Eagle isn’t the best piece of software in the world (still it beats the open-source alternatives). If you are looking to pay a bit, I found Proteus from labcenter quite good to work with, as a plus, it also has a very nice circuit emulator that emulates analogue and digital logic (including microcontrollers)
    It’s not cheap, but it can safe you months of time.

  4. Nice with the tutorials! Great idea!
    Another program one might consider is the DesignSpark from RS. Also free.. Although it might also have a steep learning curve.. but hey.. free :)

  5. A lot of people use Eagle, those who want to learn it will appreciate this, thanks HAD.

    A lot of people use KiCAD, maybe in the future you can do some tutorials on it as well.

    A lot of people use OrCAD, but most individuals can’t afford it… I doubt you will waste time covering it because it’s not as accessible to your users. There is a free version but I hear it’s crap.

    I’ve used OrCAD for the last 16 years, but would like to learn Eagle as the Open Hardware community seems to have embraced it as the EDA tool of choice. I would also like to learn KiCAD as well though. Can’t know enough ;-)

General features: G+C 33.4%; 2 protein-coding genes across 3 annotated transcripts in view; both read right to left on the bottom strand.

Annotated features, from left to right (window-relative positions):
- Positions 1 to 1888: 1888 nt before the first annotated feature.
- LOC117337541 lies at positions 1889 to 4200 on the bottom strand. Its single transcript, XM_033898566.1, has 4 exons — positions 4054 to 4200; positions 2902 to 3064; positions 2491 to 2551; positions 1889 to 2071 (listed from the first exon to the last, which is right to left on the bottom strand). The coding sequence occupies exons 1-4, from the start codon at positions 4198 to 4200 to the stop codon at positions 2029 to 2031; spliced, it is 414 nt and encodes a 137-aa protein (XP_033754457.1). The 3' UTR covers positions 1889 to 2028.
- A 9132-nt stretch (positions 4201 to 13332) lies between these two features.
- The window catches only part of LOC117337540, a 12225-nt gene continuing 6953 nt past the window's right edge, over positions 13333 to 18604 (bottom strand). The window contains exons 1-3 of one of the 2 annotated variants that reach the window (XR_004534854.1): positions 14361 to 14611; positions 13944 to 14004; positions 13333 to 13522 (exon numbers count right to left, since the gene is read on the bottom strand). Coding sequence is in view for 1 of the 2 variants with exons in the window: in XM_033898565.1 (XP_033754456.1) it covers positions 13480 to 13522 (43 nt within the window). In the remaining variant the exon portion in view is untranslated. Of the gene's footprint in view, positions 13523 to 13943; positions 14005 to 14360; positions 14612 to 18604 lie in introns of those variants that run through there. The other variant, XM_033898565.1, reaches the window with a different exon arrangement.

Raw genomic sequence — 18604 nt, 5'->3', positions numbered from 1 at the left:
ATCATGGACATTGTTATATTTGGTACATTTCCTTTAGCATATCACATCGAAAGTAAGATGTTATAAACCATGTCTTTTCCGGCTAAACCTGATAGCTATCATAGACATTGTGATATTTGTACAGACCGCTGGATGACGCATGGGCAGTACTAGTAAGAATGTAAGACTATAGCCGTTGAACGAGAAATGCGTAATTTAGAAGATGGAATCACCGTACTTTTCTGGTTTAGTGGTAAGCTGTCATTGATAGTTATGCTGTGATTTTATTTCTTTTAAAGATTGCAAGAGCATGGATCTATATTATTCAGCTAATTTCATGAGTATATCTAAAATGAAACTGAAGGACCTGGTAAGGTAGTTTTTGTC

1. Protip on filming screencasts: Record the screencast first and the VO after. You only have to think about one thing at a time and its easier to hold on something you want to talk about more, or edit out something you screw up or takes too long. You have about 3:30 of content in you 10 minute video, most of the extra time comes from you being obviously distracted and nervous. Shooting the screencast and the VO separately will address that.

        Also don’t bother with video you in an inset, your mug, as lovely as it is, isn’t adding any information and is blocking things you may want to show on the screen.

        There is a lot of good content in there!